MMORPGs are a social experience. People make friends as they play. Relationships form that start out as digital, but become physical. Some even fall in love as they go through these games. Period: Cube ~Shackles of Amadeus~ is an otome game that explores that notion. Folks who have found themselves sucked into an MMO, à la Sword Art Online or .hack, also have a chance to find love.
Period: Cube begins in the real world. A young woman named Kazuha is distressed, because she hasn’t heard from her brother, Shiki, in a number of days. (Note: you can rename Kazuha.) She and her childhood friend, Hiroya, decide to visit his apartment and college to learn more about what’s going on. Shiki is nowhere to be found, but his computer says he’s accessing World V, a mysterious server that isn’t supposed to exist in Arcadia. But, Shiki warned Hiroya not to visit World V. The two decide to head into the game to find more information on his disappearance.
People’s souls are being sucked into Arcadia, while their bodies remain in an Idiopathic Coma in the real world; this means they die in the real world if they die in the game.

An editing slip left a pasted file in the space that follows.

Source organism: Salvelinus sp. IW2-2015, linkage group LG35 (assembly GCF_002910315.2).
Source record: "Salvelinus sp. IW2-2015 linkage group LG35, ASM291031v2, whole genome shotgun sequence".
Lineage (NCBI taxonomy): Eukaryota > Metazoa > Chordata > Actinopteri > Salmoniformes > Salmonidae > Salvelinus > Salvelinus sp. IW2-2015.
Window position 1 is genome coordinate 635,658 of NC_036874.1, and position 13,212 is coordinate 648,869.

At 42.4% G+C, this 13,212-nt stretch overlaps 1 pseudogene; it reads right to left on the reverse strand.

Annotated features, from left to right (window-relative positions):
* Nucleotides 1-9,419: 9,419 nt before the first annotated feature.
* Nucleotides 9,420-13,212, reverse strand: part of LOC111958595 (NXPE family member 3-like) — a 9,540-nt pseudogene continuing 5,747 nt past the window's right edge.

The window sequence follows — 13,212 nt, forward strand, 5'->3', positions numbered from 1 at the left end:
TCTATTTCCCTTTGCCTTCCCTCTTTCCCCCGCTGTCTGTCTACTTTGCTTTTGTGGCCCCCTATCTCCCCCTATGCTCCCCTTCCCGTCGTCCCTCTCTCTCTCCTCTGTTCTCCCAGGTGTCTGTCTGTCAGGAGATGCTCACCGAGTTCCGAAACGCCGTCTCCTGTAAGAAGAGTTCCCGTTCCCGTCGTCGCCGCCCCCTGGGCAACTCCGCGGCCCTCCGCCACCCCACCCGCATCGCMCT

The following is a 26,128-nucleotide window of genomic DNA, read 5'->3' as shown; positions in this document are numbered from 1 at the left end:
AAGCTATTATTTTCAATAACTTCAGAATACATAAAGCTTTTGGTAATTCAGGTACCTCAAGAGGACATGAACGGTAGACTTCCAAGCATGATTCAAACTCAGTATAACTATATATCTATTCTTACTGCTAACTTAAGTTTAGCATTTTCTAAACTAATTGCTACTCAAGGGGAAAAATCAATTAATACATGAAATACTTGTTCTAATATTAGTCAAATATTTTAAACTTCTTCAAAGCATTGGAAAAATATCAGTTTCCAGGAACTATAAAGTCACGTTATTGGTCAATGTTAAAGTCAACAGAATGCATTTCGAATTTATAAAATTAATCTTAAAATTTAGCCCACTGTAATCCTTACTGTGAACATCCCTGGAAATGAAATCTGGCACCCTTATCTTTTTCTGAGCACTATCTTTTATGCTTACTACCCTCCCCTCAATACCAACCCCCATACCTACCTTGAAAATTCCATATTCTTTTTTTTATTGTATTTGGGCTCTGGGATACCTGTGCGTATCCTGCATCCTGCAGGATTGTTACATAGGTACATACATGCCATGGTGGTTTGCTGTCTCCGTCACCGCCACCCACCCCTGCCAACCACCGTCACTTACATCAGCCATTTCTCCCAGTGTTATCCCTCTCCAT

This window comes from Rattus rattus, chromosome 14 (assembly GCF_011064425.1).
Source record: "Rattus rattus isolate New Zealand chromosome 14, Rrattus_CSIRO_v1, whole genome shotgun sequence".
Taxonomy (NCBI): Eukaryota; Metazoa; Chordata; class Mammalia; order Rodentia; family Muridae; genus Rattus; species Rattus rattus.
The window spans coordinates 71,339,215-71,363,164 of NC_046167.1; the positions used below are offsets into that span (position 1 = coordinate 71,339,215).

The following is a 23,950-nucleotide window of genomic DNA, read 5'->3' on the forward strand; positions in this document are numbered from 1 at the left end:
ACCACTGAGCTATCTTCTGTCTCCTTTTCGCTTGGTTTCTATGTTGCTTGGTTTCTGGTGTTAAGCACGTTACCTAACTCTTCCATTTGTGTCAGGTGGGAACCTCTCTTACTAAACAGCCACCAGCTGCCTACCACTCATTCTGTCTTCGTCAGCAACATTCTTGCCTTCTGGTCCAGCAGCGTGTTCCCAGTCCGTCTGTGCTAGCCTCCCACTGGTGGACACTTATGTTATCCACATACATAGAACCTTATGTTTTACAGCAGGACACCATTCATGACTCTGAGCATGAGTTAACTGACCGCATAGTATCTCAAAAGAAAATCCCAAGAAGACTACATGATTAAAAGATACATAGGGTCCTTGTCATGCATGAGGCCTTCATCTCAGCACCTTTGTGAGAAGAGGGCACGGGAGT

Kazuha insists on joining Hiroya in his Arcadia investigation, and that’s where the trouble begins. Though she attempts to make a Therian minstril and side with the in-game demons, so she can more easily work with Hiroya, she finds herself listed as the Almighty after logging in and not aligned with either side. Both have found themselves transported to World V, the one place they shouldn’t be. Even worse, Kazuha has been dubbed the Almighty Amadeus upon creating a character and logging in. She is now part of the Trinity of Swords needed to clear the Ark.
Why is this such a big deal? Because as I mentioned earlier, Period: Cube borrows heavily from the .hack and Sword Art Online series. People’s souls are being sucked into Arcadia, while their bodies remain in an Idiopathic Coma in the real world; this means they die in the real world if they die in the game. Since the monsters are extremely powerful in World V, player killers like Demento are running around and a phenomenon called the Jaws of Death are gradually advancing on the land and destroying all data in their path, its a race against time to conquer the Ark and set people free. Even then, there’s another caveat. Only the people from the faction that complete the Ark first get to survive.
While this is a recurring concept in multimedia projects involving MMORPGs, Period: Cube handles the idea well. Partially because it does offer opportunities to see its characters in the real world. When people complete special quests, they are given an opportunity to briefly return to the real world. This allows us to enjoy interactions between characters in two different environments. It allows for more diverse situations. Another perk comes from its heroine. Kazuha is a beginner. She’s new to gaming in general, which offers a more refreshing look at the game as a whole.